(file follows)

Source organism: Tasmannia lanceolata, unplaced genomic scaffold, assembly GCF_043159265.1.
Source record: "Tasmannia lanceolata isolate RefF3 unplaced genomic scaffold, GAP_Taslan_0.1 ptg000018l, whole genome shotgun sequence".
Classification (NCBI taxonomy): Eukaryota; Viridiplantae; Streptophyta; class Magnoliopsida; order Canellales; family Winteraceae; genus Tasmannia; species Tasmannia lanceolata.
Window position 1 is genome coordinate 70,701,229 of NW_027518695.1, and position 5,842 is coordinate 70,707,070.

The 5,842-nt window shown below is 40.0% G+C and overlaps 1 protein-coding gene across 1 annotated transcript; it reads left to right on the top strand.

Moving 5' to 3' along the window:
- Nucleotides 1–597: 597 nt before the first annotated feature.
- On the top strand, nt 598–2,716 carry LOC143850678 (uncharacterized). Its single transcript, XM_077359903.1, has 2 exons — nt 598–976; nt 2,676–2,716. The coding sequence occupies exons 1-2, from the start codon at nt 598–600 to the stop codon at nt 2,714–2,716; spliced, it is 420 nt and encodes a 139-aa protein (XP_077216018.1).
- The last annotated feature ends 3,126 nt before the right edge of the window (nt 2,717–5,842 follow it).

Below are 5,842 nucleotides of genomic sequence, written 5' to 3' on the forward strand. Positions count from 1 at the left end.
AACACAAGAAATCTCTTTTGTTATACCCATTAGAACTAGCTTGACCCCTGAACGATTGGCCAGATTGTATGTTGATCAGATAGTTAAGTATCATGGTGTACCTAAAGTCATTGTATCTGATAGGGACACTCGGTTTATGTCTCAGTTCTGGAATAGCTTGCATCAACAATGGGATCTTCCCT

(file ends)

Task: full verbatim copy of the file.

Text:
Source organism: Tasmannia lanceolata, unplaced genomic scaffold, assembly GCF_043159265.1.
Source record: "Tasmannia lanceolata isolate RefF3 unplaced genomic scaffold, GAP_Taslan_0.1 ptg000018l, whole genome shotgun sequence".
Classification (NCBI taxonomy): Eukaryota; Viridiplantae; Streptophyta; class Magnoliopsida; order Canellales; family Winteraceae; genus Tasmannia; species Tasmannia lanceolata.
Window position 1 is genome coordinate 70,701,229 of NW_027518695.1, and position 5,842 is coordinate 70,707,070.

The 5,842-nt window shown below is 40.0% G+C and overlaps 1 protein-coding gene across 1 annotated transcript; it reads left to right on the top strand.

Moving 5' to 3' along the window:
- Nucleotides 1–597: 597 nt before the first annotated feature.
- On the top strand, nt 598–2,716 carry LOC143850678 (uncharacterized). Its single transcript, XM_077359903.1, has 2 exons — nt 598–976; nt 2,676–2,716. The coding sequence occupies exons 1-2, from the start codon at nt 598–600 to the stop codon at nt 2,714–2,716; spliced, it is 420 nt and encodes a 139-aa protein (XP_077216018.1).
- The last annotated feature ends 3,126 nt before the right edge of the window (nt 2,717–5,842 follow it).

Below are 5,842 nucleotides of genomic sequence, written 5' to 3' on the forward strand. Positions count from 1 at the left end.
AACACAAGAAATCTCTTTTGTTATACCCATTAGAACTAGCTTGACCCCTGAACGATTGGCCAGATTGTATGTTGATCAGATAGTTAAGTATCATGGTGTACCTAAAGTCATTGTATCTGATAGGGACACTCGGTTTATGTCTCAGTTCTGGAATAGCTTGCATCAACAATGGGATCTTCCCT